The Institute for Gravitation and the Cosmos (IGC) promotes interdisciplinary effort to create and develop fundamental theories and study their manifestations in the observable universe. The Institute is also developing new realms of inquiry that use novel types of astronomy to guide theoretical investigations.
Members of the IGC belong to one or more of its three centers. Specific information about research in each of the centers is available at these links:
However, with its emphasis on interdisciplinary studies, the IGC is more than the sum of these centers. It stimulates collaborative research between centers as well as within each center. The history of physical science testifies to the constructive resonance between empirical results and advances in theory. The IGC provides bridges between different observational theaters, bridges between different theoretical paradigms, and an overarching structure to connect observations with theory.
Theoretical research at the Institute spans astroparticle physics, cosmology, general relativity, quantum gravity, string theory and the interface of geometry and physics. We seek to illuminate the dynamics that fuel the most energetic explosions in the universe, to elucidate aftermaths of black hole collisions, and to study the death dance of binary neutron stars as they spiral in an ever tightening embrace. General relativity and quantum physics, the great pillars of 20th century physics, have succeeded brilliantly in their own domains. But they provide strikingly different pictures of the physical universe. To unify them, we pursue both leading approaches — loop quantum gravity and string theory — as potential, possibly complementary, frameworks. These investigations are guided by the expertise in geometry and topology at the IGC and in turn inspire new developments in these areas.
Cosmology has developed over the past century from philosophical speculation to a science of precision measurements. The IGC initiatives span all aspects of the study of the very early universe, ranging from observational missions such as the Sloan Digital Sky Survey (SDSS) and the Large Synoptic Survey Telescope (LSST), to numerical simulations of the first structures, to theoretical paradigms for the earliest instants of the universe, with emphasis on confronting theories with observations. Black holes appear in a multitude of ways in the cosmic riddle. They provide engines that drive extreme astronomical phenomena, they have emerged as the most promising sources of gravitational radiation and they serve to bring out some of the deepest puzzles that lie at the interface of gravity, thermodynamics and quantum mechanics. The IGC researchers use ideas and methods from geometry, astrophysics, computational science and fundamental theory to address this diverse array of challenges.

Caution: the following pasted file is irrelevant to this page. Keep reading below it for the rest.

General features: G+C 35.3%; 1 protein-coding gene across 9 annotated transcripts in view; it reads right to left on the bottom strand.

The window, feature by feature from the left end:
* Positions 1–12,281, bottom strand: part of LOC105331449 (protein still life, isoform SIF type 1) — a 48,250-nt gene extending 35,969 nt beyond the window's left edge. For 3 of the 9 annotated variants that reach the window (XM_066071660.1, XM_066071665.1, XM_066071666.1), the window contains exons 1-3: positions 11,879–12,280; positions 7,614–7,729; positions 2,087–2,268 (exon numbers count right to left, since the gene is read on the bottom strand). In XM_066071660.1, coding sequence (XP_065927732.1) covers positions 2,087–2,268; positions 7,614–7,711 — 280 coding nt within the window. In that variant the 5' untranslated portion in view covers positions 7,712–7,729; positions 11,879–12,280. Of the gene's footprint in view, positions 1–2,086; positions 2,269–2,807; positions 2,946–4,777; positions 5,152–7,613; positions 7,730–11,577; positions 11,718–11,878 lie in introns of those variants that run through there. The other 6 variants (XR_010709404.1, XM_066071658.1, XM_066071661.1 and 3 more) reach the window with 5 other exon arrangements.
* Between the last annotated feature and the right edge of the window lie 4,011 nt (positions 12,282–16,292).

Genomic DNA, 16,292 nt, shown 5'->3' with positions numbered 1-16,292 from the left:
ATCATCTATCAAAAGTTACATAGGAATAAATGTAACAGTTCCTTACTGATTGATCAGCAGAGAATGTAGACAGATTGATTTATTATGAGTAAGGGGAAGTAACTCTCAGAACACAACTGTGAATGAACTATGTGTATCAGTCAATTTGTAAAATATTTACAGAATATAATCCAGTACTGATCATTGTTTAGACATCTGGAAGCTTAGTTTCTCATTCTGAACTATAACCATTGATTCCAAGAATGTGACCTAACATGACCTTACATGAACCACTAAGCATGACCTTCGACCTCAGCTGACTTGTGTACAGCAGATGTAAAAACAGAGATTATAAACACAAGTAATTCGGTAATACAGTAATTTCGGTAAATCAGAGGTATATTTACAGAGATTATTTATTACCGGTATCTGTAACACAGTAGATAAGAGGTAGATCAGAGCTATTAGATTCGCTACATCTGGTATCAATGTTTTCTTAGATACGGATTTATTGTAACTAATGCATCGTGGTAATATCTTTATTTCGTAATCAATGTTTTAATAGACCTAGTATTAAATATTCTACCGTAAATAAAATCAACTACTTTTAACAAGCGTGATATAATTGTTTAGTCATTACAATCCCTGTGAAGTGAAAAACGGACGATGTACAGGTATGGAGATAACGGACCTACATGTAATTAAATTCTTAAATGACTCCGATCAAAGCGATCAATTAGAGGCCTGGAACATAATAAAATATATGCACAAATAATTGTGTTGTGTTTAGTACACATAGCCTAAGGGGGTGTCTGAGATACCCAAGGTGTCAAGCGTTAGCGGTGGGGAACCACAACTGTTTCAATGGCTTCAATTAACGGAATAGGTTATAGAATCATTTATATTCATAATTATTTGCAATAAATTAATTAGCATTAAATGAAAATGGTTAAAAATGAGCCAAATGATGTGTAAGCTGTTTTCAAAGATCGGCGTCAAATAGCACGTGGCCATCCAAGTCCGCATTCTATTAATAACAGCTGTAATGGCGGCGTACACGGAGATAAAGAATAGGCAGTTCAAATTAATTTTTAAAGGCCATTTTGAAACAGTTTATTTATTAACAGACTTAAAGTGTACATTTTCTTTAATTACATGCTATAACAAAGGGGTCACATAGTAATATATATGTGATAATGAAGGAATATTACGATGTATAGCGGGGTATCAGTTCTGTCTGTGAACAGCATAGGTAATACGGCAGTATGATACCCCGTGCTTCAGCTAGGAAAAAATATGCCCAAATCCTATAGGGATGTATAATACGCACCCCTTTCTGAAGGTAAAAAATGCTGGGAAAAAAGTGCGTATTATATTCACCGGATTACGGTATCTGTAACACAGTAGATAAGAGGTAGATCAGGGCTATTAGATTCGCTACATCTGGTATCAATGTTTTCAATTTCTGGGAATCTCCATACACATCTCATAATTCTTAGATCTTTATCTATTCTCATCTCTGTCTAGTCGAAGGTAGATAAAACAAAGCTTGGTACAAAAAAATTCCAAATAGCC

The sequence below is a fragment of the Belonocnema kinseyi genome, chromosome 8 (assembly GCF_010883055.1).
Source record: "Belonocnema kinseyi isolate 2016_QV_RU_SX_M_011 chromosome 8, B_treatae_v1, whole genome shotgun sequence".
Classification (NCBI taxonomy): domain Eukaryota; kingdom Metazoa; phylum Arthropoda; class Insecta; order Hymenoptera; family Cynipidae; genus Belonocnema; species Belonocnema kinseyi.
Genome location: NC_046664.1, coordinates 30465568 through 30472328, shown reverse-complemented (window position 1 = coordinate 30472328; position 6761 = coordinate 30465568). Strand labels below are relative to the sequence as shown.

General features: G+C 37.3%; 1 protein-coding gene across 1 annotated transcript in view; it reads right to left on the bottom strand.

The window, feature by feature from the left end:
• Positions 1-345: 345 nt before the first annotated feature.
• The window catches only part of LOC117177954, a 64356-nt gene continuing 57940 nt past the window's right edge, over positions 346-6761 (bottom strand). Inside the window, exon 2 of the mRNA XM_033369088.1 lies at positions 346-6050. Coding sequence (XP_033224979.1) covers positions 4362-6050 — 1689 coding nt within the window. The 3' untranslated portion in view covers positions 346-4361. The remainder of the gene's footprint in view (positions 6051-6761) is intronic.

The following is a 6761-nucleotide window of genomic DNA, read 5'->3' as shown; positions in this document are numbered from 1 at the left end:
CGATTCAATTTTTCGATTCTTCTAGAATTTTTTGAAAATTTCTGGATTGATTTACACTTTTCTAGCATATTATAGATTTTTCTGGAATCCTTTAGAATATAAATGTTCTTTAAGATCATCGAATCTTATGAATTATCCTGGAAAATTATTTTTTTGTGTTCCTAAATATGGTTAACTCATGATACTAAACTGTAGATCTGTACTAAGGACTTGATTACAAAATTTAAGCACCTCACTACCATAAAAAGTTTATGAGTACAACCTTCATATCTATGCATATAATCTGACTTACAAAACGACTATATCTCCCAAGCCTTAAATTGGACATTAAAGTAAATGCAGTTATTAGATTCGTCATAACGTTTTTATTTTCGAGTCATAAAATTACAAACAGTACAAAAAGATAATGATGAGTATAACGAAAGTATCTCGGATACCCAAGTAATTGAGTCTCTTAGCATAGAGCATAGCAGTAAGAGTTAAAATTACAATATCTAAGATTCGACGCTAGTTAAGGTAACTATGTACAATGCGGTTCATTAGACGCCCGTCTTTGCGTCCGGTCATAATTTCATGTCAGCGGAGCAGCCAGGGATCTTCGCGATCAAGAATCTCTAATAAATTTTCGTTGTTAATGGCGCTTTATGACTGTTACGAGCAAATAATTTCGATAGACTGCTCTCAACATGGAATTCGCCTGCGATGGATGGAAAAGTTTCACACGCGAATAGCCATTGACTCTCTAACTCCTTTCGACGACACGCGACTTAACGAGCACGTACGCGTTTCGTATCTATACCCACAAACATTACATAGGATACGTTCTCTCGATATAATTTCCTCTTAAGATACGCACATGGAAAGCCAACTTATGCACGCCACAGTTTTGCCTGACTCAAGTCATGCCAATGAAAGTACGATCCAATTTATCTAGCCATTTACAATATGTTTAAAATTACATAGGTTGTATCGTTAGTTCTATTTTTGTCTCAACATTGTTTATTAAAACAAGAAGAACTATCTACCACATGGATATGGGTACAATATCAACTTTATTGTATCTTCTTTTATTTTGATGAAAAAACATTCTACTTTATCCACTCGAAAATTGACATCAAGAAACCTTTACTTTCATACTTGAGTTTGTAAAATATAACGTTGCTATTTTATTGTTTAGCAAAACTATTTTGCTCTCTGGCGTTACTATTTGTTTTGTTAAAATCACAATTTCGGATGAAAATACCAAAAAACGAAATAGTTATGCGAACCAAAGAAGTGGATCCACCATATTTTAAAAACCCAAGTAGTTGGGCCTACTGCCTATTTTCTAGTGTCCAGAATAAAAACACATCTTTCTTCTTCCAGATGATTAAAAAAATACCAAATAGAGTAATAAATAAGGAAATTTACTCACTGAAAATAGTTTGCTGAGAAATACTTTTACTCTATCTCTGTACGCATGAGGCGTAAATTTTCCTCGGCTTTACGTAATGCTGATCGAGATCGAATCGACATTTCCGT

On the observational front, the IGC is unique in helping to develop new windows on the cosmos using each of the four forces of Nature:
The Institute for Gravitation and the Cosmos is a catalyst that brings together research in different specialties where cross fertilization can produce major discoveries. The four novel windows on the cosmos are observing dynamic cosmic occurrences through different techniques. A holistic analysis of the collective observations provides insights that are not apparent using any one window by itself. Similarly, string theory and loop quantum gravity provide complementary perspectives which together are leading to new understandings and theoretical breakthroughs. The Institute is designed to develop such synergy between its complementary specialties and to foster new interdisciplinary fields of research.